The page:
Steroid Injection Information
Steroid Injection Information
What is a corticosteroid injection?
Steroids are produced naturally within the body and are essential for good health. The steroids used for injections are similar to those produced naturally by your body. You will usually be having a steroid called either: triamcinolone (Kenalog) or methylpredisolone (depomedrone), which have longer-lasting effects than naturally produced steroids.
What are the benefits?
What are the alternatives to a steroid joint injection?
What are the risks?
It is uncommon to get any significant problems after an injection. The majority of people will have some discomfort during and after the injection together with slight swelling.
Other potential risks include
Infection: very rare probably 1 in 15000. If the area becomes hot painful and swollen for more that 24 hours, or if you feel generally unwell you should contact your Doctor/Surgeon immediately. If they are unavailable then you should seek advice from you General Practitioner of the Accident and Emergency Department.
Allergic reaction to the drug: this is very uncommon. You will be asked to wait for 10 minutes after the injection to check for any reactions
Skin depigmentation, dermal atrophy, adipose atrophy: the skin around the injection site may become thin or pale and sometimes the “fatty” layer under the skin shrinks away. If this occurs it usually improves over time but this can take many months.
Nerve injury: this may cause pain during the injection or rarely long lasting effects or nerve damage. Due to their close proximity to nerves, these injections can sometimes cause temporary muscle weakness of the arm or leg. Occasionally an injection around the hip may cause weakness in the leg that requires you to use crutches temporarily.
Tendon Injury: depending on the site of, and reason for the injection.
Flare of symptoms and increase in pain for 24-48 hours after the injection may occur. This is usually treated with analgesics, ice to cool the area and non-steroidal anti-inflammatory NSAID’s tablets if you are able to take them. Not everyone is able to take NSAID tablets such as ibuprofen/nurofen.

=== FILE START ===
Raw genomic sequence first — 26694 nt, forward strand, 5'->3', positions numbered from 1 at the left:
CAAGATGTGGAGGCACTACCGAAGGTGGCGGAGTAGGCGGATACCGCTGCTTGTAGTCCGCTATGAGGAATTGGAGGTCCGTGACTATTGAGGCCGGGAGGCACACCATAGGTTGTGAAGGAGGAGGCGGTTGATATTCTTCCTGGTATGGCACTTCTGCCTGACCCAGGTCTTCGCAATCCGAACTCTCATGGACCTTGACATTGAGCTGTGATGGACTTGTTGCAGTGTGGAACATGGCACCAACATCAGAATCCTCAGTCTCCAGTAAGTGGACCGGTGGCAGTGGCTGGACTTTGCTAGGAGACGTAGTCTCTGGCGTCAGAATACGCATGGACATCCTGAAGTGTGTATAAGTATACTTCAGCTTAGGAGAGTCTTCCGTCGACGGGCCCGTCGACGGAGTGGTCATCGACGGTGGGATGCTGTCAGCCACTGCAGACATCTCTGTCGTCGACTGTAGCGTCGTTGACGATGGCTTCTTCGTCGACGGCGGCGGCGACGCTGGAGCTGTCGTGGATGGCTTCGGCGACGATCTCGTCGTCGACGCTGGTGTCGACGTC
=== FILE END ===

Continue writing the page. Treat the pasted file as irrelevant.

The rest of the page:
Increased blood sugars in diabetic patients: this may last for over 7 days with significant elevation of blood sugars
Facial flushing: particularly in ladies
Slight vaginal bleeding / menstrual irregularities
You should not have the injection carried out if you:
- Have any infection in the area or anywhere else in your body.
- Are allergic to local anaesthetic or steroid.
- Feel unwell.
- Are due to have surgery in that area soon.
- Are pregnant or breast feeding. You may still be able to have the injection depending upon the reason. Very small amounts of the steroid
enter breast milk.
- Have poorly controlled diabetes.
- Are taking any immunosuppressant medication
- Do not want the injection.
What happens during the injection?
A needle is gently positioned into the affected area and local anaesthetic solution is injected through the needle. Once the area is “numb” the corticosteroid will be injected. Pressure will be applied to the area to minimise bruising and an adhesive plaster will be applied. You will be kept for approximately 10 minutes after the injection to watch for any reaction.
What happens after the procedure?
This does not necessarily mean that you will need a second injection, so long as you follow the advice given to you after the injection.
What do I need to do after I go home?
Will I have a follow-up appointment?
Not everyone needing an injection requires a follow up appointment. Often your surgeon will ask you to telephone their secretary after 6 weeks if the injection has not been successful to arrange either another injection or an alternative treatment.
If the injected area/site becomes hot painful and swollen for more that 24 hours, or if you feel generally unwell you should contact your Doctor/Surgeon immediately via the Winterbourne Hospital switch board on 01305263252. If they are unavailable then you should seek advice from you General Practitioner of the Accident and Emergency Department.